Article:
Case Studies

Posted on October 13, 2012

Hello Holiday

Megan Hunt and Sarah Lorsung Tvrdik have recently launched Hello Holiday, a new e-commerce site that promises a charming and exuberant approach to style and shopping.  Megan and Sarah have a rich and diverse background in business, blogging, and fashion.  Hello Holiday captures and shares these talents in an innovative and vibrant approach to e-commerce.

Hello-Holiday

The Big Plate: What’s on your plate?

Megan Hunt: I have more on my plate than ever, but I feel like that’s something I’m always saying.  Professionally, I’m working to build Hello Holiday’s momentum after our strong launch last week. Everything I do with Hello Holiday is so much more challenging and mentally stimulating than anything I’ve done in the past, and it’s also my first time working with a partner which adds more to my plate mentally. Besides that, I’m raising a two and a half year old, working on my amateur radio license, and finishing my first book.

TBP: Share with us how Hello Holiday came to be.

MH: My partner Sarah Lorsung Tvrdik came into my office one night to borrow my garment steamer. As I worked and she worked, we started talking about what was next for us. I opened up to her about how I felt like I was in a transition point professionally, wanting to get into something more scalable. Sarah told me about how she wanted to take her experience as a stylist and writer and start a boutique–translate her experience into a new career. It was one of those changing moments–a fork in the road where I knew I was about to make a decision that would alter the course of my life. So we did it. We decided to just do it. That was in February 2012, and seven months later we’re finding ourselves here at launch. We spent this whole year sourcing inventory, driving and flying to markets around the country, writing web copy and developing our site, and creating a business strategy to turn Hello Holiday into something really sustainable.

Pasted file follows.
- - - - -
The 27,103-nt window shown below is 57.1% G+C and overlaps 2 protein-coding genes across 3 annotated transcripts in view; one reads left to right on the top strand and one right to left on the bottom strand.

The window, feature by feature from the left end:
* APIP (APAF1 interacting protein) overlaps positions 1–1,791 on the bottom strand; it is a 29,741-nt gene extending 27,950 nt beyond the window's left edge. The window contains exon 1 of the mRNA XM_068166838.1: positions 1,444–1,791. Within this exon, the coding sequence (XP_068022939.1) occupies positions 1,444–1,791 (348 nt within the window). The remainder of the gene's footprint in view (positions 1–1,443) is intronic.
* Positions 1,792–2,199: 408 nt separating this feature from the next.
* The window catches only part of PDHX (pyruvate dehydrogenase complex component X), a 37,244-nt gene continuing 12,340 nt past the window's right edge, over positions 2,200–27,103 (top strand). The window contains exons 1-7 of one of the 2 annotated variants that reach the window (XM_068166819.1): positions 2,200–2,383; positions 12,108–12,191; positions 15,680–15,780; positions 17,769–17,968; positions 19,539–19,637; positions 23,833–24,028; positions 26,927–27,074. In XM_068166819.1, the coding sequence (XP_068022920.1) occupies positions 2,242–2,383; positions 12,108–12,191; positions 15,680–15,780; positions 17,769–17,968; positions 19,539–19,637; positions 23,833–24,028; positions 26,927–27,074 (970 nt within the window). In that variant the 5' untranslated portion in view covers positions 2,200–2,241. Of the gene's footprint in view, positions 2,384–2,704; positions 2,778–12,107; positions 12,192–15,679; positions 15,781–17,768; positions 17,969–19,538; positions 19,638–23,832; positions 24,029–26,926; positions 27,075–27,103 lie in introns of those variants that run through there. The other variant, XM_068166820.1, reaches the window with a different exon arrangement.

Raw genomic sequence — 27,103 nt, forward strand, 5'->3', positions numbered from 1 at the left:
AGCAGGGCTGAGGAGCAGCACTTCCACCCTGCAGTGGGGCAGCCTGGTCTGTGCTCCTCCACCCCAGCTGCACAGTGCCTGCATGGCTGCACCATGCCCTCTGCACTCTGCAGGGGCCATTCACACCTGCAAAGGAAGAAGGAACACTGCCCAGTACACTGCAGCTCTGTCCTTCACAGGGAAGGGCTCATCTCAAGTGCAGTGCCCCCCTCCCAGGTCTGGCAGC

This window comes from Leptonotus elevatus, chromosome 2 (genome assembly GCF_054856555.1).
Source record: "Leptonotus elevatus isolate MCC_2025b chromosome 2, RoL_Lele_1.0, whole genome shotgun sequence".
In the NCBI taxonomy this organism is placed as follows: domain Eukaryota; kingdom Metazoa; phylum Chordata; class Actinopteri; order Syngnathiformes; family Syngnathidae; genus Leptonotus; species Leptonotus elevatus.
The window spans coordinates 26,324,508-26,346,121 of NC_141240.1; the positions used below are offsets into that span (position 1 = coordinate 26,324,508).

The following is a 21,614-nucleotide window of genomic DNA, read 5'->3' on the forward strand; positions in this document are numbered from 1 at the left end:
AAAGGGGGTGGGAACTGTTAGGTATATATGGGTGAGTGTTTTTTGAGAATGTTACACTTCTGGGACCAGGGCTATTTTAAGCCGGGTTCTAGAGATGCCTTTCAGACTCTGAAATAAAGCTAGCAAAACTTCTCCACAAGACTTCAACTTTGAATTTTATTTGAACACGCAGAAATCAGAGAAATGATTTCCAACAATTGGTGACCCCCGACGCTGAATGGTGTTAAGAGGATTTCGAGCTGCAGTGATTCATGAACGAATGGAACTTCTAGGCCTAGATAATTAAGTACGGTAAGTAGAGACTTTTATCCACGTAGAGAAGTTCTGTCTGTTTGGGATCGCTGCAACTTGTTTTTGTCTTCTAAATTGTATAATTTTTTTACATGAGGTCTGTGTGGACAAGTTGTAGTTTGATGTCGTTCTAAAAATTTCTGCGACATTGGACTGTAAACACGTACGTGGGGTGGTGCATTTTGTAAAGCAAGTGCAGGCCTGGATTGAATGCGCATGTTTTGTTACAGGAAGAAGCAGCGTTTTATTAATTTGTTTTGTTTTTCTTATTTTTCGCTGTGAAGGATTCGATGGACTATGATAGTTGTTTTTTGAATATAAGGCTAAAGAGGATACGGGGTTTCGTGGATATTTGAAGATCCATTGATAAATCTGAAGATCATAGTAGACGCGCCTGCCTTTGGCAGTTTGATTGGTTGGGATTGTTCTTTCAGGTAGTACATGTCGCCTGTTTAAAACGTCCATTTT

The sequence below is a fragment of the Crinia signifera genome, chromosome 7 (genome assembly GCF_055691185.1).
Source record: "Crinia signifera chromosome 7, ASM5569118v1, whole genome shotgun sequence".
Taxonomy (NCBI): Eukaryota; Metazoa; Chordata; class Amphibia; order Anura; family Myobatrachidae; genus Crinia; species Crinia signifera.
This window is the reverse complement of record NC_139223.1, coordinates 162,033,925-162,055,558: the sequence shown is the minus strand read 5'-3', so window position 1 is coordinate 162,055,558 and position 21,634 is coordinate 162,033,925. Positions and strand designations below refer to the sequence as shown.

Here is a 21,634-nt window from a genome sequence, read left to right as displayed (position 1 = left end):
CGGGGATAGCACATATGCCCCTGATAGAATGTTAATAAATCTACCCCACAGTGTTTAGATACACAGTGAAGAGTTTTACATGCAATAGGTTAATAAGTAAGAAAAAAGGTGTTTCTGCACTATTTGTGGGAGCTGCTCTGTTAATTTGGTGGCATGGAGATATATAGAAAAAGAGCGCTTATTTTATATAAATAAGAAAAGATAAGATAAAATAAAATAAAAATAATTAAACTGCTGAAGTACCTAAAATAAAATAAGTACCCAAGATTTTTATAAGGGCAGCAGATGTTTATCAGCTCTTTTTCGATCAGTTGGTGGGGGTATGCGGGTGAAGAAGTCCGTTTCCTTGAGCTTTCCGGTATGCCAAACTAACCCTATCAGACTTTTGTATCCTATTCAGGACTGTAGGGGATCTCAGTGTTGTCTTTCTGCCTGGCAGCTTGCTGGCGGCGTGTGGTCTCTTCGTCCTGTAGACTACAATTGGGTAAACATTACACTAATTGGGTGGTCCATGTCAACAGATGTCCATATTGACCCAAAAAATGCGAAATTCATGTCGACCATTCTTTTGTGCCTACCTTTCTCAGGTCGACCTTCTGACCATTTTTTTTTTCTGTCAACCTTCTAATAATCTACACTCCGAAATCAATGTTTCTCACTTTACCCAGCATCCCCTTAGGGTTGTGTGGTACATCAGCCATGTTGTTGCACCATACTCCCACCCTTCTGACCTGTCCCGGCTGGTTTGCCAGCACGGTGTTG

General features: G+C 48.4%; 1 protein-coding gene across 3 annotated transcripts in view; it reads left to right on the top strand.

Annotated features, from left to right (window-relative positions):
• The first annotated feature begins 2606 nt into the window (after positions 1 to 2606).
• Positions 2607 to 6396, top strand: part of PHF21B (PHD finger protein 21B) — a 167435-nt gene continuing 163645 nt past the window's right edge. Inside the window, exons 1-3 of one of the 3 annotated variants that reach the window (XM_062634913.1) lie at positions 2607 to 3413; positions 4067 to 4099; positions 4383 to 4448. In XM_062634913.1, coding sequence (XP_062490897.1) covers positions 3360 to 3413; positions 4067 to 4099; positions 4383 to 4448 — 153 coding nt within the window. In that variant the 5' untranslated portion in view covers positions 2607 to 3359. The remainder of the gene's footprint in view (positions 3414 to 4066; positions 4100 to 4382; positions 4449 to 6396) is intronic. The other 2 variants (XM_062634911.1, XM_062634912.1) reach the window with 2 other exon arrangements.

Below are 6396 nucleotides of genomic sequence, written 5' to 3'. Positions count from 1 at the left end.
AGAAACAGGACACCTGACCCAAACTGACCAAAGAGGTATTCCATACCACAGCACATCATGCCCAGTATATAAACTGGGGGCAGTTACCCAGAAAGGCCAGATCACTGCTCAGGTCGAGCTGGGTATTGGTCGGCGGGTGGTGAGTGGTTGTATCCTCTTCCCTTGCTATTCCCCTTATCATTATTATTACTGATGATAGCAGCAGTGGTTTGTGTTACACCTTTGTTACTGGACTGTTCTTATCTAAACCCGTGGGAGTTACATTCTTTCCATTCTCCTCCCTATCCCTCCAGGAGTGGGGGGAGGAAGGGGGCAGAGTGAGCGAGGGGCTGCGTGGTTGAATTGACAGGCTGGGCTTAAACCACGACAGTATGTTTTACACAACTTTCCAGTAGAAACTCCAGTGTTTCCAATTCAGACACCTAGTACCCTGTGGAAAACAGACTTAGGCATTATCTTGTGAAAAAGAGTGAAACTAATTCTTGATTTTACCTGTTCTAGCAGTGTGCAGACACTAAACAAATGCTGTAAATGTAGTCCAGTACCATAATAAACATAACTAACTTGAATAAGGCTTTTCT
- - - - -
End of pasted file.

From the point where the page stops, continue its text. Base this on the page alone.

TBP: What do you find exciting (or challenging) about the shift from designer to buyer?

MH: Honestly it was such a relief to back out of the independent design cage I had boxed myself into. It all happened so fast for me, and I don’t think I went into that endeavor with enough preparation. I started as an accessory designer in 2005 and grew that business to be pretty successful by my own standards–it had a ton of potential. Then I decided to launch a line of bridesmaid and wedding dresses, and I had sales and really loyal and supportive customers, but the overhead involved in producing a fashion line just dragged my business into the ground. I was riding this emotional high of fast growth and took a foolish risk. I learned a lot from that–I consider it a huge milestone in my career, that failure. It was a sick burn.